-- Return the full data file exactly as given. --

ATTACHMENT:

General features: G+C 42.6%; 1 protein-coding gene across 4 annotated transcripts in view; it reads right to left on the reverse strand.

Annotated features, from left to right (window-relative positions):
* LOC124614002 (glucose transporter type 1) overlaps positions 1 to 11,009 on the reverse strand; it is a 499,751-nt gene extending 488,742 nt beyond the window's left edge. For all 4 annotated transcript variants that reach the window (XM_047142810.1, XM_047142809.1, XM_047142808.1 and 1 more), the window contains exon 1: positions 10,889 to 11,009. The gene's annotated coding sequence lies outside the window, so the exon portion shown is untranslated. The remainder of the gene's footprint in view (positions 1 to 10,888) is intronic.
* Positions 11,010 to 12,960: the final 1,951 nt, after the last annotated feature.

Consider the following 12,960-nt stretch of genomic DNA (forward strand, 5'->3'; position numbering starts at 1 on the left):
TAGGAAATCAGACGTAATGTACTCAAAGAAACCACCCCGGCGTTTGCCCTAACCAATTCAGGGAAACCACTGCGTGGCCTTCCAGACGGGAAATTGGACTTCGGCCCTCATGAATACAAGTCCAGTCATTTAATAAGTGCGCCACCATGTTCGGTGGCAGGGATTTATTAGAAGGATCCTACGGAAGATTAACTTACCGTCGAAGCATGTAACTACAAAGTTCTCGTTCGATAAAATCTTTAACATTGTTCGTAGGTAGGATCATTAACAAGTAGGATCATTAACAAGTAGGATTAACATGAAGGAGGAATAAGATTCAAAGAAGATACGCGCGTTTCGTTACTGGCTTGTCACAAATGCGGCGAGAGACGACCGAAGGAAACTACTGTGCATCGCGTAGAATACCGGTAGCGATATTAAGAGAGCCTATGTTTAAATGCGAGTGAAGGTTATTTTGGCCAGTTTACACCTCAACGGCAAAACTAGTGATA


General features: G+C 42.6%; 1 protein-coding gene across 4 annotated transcripts in view; it reads right to left on the reverse strand.

Annotated features, from left to right (window-relative positions):
* LOC124614002 (glucose transporter type 1) overlaps positions 1 to 11,009 on the reverse strand; it is a 499,751-nt gene extending 488,742 nt beyond the window's left edge. For all 4 annotated transcript variants that reach the window (XM_047142810.1, XM_047142809.1, XM_047142808.1 and 1 more), the window contains exon 1: positions 10,889 to 11,009. The gene's annotated coding sequence lies outside the window, so the exon portion shown is untranslated. The remainder of the gene's footprint in view (positions 1 to 10,888) is intronic.
* Positions 11,010 to 12,960: the final 1,951 nt, after the last annotated feature.

Consider the following 12,960-nt stretch of genomic DNA (forward strand, 5'->3'; position numbering starts at 1 on the left):
TAGGAAATCAGACGTAATGTACTCAAAGAAACCACCCCGGCGTTTGCCCTAACCAATTCAGGGAAACCACTGCGTGGCCTTCCAGACGGGAAATTGGACTTCGGCCCTCATGAATACAAGTCCAGTCATTTAATAAGTGCGCCACCATGTTCGGTGGCAGGGATTTATTAGAAGGATCCTACGGAAGATTAACTTACCGTCGAAGCATGTAACTACAAAGTTCTCGTTCGATAAAATCTTTAACATTGTTCGTAGGTAGGATCATTAACAAGTAGGATCATTAACAAGTAGGATTAACATGAAGGAGGAATAAGATTCAAAGAAGATACGCGCGTTTCGTTACTGGCTTGTCACAAATGCGGCGAGAGACGACCGAAGGAAACTACTGTGCATCGCGTAGAATACCGGTAGCGATATTAAGAGAGCCTATGTTTAAATGCGAGTGAAGGTTATTTTGGCCAGTTTACACCTCAACGGCAAAACTAGTGATA